It has French translations. When reading the Signet edition, I found myself using google translate to understand sentences or phrases left in the book in French. Other editions translated most of the French but left phrases here and there untranslated and in the text, without footnotes. I understand in the original, Tolstoy wrote entire passages in French but provided translations in the foot notes. This edition follows that pattern. There are entire passages in French, but they are translated in the footnotes on the page.
It has historical end-notes and an index. I am not unfamiliar with European and Russian history, but I, like most people, have no more knowledge than what I learned in my freshman world history class. This work has end notes in the text to provide context. Though it slows me down, I find myself flipping to the back of the book and reading every end note when the text provides it. I cannot stress enough how helpful this has been. The index is likewise helpful. It is an alphabetical list and short biography of the historical characters and places mentioned in War and Peace.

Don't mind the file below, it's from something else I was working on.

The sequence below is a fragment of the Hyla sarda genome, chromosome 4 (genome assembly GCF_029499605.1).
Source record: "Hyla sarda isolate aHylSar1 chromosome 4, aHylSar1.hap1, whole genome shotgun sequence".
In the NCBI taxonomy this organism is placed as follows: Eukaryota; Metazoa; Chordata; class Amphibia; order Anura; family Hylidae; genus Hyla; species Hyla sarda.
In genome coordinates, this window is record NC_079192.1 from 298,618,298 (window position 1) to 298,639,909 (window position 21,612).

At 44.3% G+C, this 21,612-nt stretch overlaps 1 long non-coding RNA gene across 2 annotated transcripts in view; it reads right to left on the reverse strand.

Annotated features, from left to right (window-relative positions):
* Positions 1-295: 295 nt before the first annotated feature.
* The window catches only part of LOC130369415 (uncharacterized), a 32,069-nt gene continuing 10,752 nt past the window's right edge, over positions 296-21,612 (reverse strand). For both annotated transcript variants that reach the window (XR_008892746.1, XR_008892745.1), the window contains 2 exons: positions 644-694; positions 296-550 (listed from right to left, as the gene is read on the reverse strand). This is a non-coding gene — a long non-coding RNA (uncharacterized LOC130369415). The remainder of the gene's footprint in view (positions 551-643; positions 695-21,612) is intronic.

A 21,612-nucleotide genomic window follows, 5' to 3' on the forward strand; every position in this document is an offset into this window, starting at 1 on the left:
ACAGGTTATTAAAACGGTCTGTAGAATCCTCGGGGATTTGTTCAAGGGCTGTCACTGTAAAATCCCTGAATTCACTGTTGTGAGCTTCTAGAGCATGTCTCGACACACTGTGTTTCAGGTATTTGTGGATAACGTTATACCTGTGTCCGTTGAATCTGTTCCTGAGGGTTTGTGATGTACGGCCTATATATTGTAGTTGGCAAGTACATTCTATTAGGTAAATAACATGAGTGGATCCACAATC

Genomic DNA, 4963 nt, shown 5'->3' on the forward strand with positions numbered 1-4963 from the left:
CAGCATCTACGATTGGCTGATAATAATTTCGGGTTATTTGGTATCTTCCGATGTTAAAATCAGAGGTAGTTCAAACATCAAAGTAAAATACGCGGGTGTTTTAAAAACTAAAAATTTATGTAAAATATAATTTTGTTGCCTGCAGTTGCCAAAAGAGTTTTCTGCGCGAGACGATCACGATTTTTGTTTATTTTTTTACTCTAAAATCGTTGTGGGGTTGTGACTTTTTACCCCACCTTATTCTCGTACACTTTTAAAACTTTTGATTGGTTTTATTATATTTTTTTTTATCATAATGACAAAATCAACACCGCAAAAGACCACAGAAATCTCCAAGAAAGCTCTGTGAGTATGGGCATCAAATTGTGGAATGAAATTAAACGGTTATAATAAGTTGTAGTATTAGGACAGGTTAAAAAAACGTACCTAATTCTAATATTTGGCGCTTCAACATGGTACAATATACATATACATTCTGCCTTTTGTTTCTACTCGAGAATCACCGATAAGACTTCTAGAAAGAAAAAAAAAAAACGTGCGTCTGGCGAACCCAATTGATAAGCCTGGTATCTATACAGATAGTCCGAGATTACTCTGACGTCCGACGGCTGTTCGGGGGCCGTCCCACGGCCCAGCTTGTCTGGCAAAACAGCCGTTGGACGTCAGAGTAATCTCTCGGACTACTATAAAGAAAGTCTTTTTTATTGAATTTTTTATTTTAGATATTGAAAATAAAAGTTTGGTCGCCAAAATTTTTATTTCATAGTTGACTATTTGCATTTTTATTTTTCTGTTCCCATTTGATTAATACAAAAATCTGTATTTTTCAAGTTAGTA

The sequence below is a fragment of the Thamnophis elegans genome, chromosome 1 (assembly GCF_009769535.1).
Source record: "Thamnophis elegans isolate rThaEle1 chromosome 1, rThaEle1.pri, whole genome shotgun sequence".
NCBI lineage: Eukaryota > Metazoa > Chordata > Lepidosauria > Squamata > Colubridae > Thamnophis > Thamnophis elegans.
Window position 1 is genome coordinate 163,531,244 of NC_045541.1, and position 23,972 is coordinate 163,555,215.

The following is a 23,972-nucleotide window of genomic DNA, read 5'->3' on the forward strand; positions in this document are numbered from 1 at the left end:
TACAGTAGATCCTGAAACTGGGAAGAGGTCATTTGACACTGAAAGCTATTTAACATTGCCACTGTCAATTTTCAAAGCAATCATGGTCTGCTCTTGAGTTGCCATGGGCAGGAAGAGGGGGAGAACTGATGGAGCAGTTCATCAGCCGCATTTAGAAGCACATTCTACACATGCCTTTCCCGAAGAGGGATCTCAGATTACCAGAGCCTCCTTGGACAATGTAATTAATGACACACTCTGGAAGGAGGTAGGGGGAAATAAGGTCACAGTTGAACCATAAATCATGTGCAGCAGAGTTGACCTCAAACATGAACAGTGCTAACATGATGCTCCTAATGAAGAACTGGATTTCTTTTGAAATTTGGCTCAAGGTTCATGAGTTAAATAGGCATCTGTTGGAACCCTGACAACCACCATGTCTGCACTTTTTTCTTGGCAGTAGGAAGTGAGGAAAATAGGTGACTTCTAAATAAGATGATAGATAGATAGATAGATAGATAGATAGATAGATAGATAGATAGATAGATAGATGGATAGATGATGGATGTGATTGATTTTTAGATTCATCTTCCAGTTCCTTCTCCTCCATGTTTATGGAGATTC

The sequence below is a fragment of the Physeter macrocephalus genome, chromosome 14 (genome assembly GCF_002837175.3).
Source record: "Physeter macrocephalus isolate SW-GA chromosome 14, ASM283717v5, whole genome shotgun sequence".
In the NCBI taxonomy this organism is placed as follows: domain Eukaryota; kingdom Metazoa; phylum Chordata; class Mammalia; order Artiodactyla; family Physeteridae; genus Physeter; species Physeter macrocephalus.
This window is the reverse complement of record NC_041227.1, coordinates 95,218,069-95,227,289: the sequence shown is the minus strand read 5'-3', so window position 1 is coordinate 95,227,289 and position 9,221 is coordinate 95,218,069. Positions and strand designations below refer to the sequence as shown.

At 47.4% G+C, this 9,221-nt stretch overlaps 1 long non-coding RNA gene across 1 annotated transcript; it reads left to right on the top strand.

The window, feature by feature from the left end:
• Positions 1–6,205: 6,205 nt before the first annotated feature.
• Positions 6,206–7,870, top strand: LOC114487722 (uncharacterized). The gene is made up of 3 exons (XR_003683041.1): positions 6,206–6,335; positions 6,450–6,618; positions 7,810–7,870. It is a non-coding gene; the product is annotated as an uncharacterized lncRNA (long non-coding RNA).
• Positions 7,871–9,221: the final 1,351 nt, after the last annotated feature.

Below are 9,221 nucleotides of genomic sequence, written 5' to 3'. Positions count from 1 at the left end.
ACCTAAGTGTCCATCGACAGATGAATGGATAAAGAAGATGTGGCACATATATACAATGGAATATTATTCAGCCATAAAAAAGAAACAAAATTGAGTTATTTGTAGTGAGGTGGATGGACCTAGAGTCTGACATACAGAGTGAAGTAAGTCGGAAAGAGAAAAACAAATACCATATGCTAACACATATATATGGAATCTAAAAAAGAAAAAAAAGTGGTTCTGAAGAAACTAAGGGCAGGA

It includes a short chapter summary. At the very end of the book, there is a chapter summary for a collection of chapters sharing a theme or describing the same event. The summary is no more than a sentence long and provides a nice refresher when you are trying to recall what happened when.
Compared to editions that translate all the French, reading in the footnotes can be burdensome. I personally don't mind, but I can see how that might trip some people up.
If you are looking for a copy of War and Peace, this is the one to get. Trust me.